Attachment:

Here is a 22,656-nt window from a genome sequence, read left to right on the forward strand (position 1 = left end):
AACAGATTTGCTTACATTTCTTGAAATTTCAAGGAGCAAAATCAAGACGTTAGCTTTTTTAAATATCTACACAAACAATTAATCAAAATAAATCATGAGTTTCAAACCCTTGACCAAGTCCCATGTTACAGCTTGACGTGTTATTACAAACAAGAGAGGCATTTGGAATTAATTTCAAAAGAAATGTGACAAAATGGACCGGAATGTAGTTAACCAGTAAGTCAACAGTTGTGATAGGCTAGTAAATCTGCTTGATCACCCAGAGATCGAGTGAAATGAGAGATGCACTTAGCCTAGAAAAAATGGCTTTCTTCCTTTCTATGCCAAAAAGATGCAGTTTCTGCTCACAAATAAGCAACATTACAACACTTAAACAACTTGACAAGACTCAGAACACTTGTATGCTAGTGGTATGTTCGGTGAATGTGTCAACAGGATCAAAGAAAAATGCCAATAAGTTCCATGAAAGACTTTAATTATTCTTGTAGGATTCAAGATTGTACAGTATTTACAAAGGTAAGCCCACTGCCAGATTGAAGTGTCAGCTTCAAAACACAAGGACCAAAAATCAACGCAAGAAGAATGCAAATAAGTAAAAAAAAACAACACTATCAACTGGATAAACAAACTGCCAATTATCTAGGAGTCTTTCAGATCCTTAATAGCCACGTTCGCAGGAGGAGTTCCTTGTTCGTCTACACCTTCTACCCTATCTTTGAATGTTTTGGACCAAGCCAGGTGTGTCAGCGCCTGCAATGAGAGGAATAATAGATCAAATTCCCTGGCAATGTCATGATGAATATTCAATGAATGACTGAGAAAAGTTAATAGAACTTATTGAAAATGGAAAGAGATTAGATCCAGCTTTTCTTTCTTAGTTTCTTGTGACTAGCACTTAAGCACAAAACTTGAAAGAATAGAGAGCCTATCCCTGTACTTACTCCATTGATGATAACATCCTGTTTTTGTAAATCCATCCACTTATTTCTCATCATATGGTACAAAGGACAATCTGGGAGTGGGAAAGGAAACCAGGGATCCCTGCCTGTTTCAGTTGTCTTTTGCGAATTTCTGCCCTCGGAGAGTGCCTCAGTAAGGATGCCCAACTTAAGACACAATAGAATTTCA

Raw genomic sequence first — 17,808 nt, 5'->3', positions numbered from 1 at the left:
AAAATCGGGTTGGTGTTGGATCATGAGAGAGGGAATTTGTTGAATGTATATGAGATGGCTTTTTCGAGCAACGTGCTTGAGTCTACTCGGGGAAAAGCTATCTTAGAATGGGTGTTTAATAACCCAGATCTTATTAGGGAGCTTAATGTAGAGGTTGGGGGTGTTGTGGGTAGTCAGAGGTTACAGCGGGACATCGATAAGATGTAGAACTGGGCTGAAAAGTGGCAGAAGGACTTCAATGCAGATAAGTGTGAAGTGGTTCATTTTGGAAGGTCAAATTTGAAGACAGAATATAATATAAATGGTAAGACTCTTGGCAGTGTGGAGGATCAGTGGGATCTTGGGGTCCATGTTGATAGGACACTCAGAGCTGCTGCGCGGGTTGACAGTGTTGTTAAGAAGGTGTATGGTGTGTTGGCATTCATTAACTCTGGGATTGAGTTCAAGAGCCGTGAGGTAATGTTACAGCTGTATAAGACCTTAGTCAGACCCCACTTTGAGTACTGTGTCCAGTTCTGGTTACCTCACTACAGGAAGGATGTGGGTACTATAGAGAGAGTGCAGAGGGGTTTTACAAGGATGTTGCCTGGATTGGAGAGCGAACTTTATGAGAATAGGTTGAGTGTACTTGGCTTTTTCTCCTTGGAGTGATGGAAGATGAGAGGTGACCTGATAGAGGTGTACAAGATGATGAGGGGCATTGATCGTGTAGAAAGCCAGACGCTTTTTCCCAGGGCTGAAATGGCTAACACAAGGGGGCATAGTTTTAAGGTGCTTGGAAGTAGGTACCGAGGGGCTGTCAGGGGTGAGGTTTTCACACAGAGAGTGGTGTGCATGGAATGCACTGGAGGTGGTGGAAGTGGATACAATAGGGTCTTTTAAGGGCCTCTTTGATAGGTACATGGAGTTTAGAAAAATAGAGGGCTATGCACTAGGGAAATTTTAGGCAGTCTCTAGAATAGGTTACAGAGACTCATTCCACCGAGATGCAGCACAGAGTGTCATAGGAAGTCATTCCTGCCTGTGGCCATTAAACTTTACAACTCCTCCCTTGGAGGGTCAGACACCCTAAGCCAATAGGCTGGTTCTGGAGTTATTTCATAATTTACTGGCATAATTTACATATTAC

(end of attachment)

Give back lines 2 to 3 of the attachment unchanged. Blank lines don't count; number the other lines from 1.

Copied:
AACAGATTTGCTTACATTTCTTGAAATTTCAAGGAGCAAAATCAAGACGTTAGCTTTTTTAAATATCTACACAAACAATTAATCAAAATAAATCATGAGTTTCAAACCCTTGACCAAGTCCCATGTTACAGCTTGACGTGTTATTACAAACAAGAGAGGCATTTGGAATTAATTTCAAAAGAAATGTGACAAAATGGACCGGAATGTAGTTAACCAGTAAGTCAACAGTTGTGATAGGCTAGTAAATCTGCTTGATCACCCAGAGATCGAGTGAAATGAGAGATGCACTTAGCCTAGAAAAAATGGCTTTCTTCCTTTCTATGCCAAAAAGATGCAGTTTCTGCTCACAAATAAGCAACATTACAACACTTAAACAACTTGACAAGACTCAGAACACTTGTATGCTAGTGGTATGTTCGGTGAATGTGTCAACAGGATCAAAGAAAAATGCCAATAAGTTCCATGAAAGACTTTAATTATTCTTGTAGGATTCAAGATTGTACAGTATTTACAAAGGTAAGCCCACTGCCAGATTGAAGTGTCAGCTTCAAAACACAAGGACCAAAAATCAACGCAAGAAGAATGCAAATAAGTAAAAAAAAACAACACTATCAACTGGATAAACAAACTGCCAATTATCTAGGAGTCTTTCAGATCCTTAATAGCCACGTTCGCAGGAGGAGTTCCTTGTTCGTCTACACCTTCTACCCTATCTTTGAATGTTTTGGACCAAGCCAGGTGTGTCAGCGCCTGCAATGAGAGGAATAATAGATCAAATTCCCTGGCAATGTCATGATGAATATTCAATGAATGACTGAGAAAAGTTAATAGAACTTATTGAAAATGGAAAGAGATTAGATCCAGCTTTTCTTTCTTAGTTTCTTGTGACTAGCACTTAAGCACAAAACTTGAAAGAATAGAGAGCCTATCCCTGTACTTACTCCATTGATGATAACATCCTGTTTTTGTAAATCCATCCACTTATTTCTCATCATATGGTACAAAGGACAATCTGGGAGTGGGAAAGGAAACCAGGGATCCCTGCCTGTTTCAGTTGTCTTTTGCGAATTTCTGCCCTCGGAGAGTGCCTCAGTAAGGATGCCCAACTTAAGACACAATAGAATTTCA

Raw genomic sequence first — 17,808 nt, 5'->3', positions numbered from 1 at the left: